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Bahrain GP to sport empty suites?

2012-04-20 07:46

NOT VERY HOSPITABLE: The Bahrain GP has hospitality suites for corporate clients, but will any be in use come Sunday?

Tom Bergin and Keith Weir

LONDON, England - Western companies are opting not to entertain clients and partners at the 2012 Bahrain F1 GP in response to calls for sponsors to boycott the event because of political turmoil.

Safety fears grew on Thursday after members of the Force India team were caught up in a petrol bomb incident during which police used teargas to disperse protesters.

Royal Dutch Shell, which sponsors the Ferrari racing team, will for instance not host any guests at the event, a source familiar with the company's plans said.

The GP was not held in 2011 after an anti-government movement erupted in Bahrain following uprisings in Egypt and Tunisia; in 2010 and earlier Shell invited a "small number" of guests, the source added.


Shell declined comment on its hospitality plans but a spokesman said technicians would be there to support the Ferrari team "if the race goes ahead".

Agencies which offer corporate hospitality were also seeing less business than in previous years. Daniel Bois, director of London-based ticket agency F1 Corporate,said: "We're 80% down. We've got so few people going we've not even bothered to send out a representative to host them."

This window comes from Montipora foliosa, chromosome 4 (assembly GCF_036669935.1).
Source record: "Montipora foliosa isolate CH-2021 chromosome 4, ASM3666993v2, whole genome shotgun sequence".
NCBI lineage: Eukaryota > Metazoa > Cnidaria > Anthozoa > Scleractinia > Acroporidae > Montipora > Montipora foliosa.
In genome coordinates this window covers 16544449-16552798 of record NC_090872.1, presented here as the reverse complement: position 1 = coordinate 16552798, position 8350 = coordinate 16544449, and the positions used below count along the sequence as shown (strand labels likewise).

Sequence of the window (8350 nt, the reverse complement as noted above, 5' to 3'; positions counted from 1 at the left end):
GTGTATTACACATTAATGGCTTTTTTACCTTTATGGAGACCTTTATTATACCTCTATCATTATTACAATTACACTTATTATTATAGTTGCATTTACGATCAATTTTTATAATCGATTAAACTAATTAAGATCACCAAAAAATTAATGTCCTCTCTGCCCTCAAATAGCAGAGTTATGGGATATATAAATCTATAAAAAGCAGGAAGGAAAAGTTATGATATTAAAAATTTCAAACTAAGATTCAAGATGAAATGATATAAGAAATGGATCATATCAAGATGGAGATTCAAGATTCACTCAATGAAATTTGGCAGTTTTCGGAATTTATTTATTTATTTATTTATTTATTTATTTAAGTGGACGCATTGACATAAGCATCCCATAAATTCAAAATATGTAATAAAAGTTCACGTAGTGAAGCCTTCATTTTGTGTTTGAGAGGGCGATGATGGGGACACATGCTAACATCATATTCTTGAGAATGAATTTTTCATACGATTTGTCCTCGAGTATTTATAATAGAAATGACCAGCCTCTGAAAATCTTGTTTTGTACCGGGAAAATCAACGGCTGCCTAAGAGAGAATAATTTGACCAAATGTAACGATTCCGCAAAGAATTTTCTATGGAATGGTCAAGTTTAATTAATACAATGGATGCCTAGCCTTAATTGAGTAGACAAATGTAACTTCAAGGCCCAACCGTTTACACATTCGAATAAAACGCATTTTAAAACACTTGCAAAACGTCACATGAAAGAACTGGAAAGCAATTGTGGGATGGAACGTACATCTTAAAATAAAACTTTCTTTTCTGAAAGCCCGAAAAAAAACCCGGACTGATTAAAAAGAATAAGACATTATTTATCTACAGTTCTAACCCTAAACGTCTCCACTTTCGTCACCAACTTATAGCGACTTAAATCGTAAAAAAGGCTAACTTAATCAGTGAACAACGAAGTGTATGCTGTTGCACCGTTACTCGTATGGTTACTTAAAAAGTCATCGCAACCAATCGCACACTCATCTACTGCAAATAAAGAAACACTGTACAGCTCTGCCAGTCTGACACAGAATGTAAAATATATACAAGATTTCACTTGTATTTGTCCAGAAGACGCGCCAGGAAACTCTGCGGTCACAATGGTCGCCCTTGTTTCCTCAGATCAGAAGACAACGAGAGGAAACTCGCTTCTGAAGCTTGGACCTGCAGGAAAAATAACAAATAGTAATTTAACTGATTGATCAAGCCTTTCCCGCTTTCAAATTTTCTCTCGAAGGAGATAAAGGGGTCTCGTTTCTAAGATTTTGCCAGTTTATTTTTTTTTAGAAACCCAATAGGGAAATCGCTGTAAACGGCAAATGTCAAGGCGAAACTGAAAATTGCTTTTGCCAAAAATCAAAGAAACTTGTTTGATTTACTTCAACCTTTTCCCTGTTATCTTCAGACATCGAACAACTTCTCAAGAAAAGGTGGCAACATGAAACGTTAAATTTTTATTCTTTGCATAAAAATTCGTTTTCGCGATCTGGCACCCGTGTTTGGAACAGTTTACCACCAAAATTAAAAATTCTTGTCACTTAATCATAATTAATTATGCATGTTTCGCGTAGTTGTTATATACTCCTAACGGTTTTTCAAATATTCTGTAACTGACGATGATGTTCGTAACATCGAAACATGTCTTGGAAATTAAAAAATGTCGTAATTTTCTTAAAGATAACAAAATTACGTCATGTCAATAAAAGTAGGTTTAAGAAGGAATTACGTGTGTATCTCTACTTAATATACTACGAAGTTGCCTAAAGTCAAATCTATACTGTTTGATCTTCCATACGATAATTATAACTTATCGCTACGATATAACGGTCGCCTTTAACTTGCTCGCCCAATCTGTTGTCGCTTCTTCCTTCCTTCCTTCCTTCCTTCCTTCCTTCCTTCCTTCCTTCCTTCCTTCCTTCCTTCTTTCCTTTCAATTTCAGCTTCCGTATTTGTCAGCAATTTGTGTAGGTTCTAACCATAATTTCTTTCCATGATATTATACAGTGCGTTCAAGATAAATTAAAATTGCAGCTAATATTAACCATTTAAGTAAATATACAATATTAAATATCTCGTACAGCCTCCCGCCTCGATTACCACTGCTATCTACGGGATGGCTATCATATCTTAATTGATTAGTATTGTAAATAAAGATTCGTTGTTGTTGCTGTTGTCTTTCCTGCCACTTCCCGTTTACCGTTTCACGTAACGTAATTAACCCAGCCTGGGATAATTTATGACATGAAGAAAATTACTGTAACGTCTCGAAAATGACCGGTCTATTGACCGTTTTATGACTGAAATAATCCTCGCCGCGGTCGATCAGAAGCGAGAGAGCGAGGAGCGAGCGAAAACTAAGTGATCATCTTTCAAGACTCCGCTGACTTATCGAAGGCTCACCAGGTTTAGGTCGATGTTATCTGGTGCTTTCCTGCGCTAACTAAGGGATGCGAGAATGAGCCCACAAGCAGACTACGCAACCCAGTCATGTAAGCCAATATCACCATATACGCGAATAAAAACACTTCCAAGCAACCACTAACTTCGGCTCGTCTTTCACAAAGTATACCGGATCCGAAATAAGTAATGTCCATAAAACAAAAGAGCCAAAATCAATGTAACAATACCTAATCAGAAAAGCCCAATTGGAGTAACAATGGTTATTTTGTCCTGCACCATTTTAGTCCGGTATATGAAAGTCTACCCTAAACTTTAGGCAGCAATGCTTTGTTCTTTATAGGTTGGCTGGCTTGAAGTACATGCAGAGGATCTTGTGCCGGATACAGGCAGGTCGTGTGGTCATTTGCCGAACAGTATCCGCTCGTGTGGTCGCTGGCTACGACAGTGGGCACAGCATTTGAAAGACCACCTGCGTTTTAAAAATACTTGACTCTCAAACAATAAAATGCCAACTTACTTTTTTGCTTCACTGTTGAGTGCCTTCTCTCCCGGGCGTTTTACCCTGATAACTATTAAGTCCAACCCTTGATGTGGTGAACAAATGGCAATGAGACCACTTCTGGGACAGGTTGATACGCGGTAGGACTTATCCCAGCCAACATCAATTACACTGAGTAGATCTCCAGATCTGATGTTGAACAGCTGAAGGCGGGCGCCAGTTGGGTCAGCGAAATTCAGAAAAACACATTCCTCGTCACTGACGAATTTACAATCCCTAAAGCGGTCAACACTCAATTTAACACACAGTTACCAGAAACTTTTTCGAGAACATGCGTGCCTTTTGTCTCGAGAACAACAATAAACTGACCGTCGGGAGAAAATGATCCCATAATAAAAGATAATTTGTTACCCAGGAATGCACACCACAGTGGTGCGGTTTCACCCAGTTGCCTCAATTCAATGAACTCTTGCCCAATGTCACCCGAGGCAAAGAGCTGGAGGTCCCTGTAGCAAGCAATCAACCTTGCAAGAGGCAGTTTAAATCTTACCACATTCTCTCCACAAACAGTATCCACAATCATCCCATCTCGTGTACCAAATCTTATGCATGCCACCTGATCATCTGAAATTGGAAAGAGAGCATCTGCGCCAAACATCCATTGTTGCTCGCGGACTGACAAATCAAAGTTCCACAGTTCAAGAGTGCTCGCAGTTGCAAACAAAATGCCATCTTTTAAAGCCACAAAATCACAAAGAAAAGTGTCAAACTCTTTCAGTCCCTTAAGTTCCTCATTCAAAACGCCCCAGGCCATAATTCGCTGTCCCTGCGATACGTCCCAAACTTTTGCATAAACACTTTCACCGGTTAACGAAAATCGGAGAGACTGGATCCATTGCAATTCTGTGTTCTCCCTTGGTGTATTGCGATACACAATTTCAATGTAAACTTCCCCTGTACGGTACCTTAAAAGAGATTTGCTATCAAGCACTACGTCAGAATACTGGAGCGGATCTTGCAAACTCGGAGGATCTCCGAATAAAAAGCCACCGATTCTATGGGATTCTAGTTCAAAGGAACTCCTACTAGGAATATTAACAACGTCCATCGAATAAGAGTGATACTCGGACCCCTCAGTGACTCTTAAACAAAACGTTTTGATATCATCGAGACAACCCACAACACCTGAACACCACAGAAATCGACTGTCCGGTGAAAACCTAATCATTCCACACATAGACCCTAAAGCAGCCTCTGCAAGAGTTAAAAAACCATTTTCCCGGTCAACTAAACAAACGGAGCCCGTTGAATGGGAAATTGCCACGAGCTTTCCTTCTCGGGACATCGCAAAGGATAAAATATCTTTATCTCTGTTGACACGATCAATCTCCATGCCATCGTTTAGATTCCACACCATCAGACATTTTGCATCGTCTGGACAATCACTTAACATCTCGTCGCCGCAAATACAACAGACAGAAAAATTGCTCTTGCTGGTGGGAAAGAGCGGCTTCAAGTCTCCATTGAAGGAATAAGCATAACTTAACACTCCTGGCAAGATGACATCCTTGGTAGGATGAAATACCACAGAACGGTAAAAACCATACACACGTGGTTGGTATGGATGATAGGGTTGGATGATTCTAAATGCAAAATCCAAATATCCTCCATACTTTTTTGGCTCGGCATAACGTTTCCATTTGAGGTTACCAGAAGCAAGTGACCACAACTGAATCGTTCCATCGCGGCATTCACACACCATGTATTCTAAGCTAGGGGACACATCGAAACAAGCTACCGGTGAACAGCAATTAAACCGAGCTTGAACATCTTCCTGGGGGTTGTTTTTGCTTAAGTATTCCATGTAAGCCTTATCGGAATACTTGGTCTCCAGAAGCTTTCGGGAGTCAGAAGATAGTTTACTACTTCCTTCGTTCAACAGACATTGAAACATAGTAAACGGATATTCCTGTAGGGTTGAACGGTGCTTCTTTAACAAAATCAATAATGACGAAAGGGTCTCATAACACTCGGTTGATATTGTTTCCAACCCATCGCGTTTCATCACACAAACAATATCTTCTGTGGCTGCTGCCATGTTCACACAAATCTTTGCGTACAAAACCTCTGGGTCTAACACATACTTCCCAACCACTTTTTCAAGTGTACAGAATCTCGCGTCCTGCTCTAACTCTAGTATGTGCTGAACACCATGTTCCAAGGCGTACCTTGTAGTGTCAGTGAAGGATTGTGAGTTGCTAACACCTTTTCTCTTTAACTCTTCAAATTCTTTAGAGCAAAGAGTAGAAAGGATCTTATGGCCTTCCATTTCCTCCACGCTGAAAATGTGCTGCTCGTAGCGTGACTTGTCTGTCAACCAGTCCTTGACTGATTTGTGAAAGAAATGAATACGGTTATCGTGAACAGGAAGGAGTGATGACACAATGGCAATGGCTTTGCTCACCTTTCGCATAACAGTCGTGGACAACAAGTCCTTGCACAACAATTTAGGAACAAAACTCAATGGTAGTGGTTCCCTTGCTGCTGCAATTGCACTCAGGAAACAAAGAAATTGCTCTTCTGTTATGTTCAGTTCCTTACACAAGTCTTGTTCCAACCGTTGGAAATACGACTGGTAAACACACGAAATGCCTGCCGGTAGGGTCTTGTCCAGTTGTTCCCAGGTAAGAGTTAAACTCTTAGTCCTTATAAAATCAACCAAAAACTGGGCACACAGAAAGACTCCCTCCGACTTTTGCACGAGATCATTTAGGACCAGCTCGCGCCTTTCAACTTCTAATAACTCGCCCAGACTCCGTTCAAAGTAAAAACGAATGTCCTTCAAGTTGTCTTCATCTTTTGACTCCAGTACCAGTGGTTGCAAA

Bois added that the risk of violence was one of the reasons potential clients seemed to be deterred.

A source close to the matter said that Swiss bank UBS would not be sponsoring any client events at the Bahrain race.


Corporate hospitality raises around $200-million in total during the 20-race season - about 10% of total revenues for F1, a business majority owned by private equity firm CVC Capital Partners. Vodafone, which sponsors the McLaren team, is not planning to invite guests, saying it was not a race at which it had previously arranged significant entertainment because it does not operate in Bahrain.

A Vodafone spokesman said: "We are aware of international concerns but whether the event should proceed is a matter for the teams and F1,"

The International Automobile Federation (FIA) gave the green light a week before the event; the 2011 race was cancelled because of a violent crackdown on pro-democracy demonstrators.

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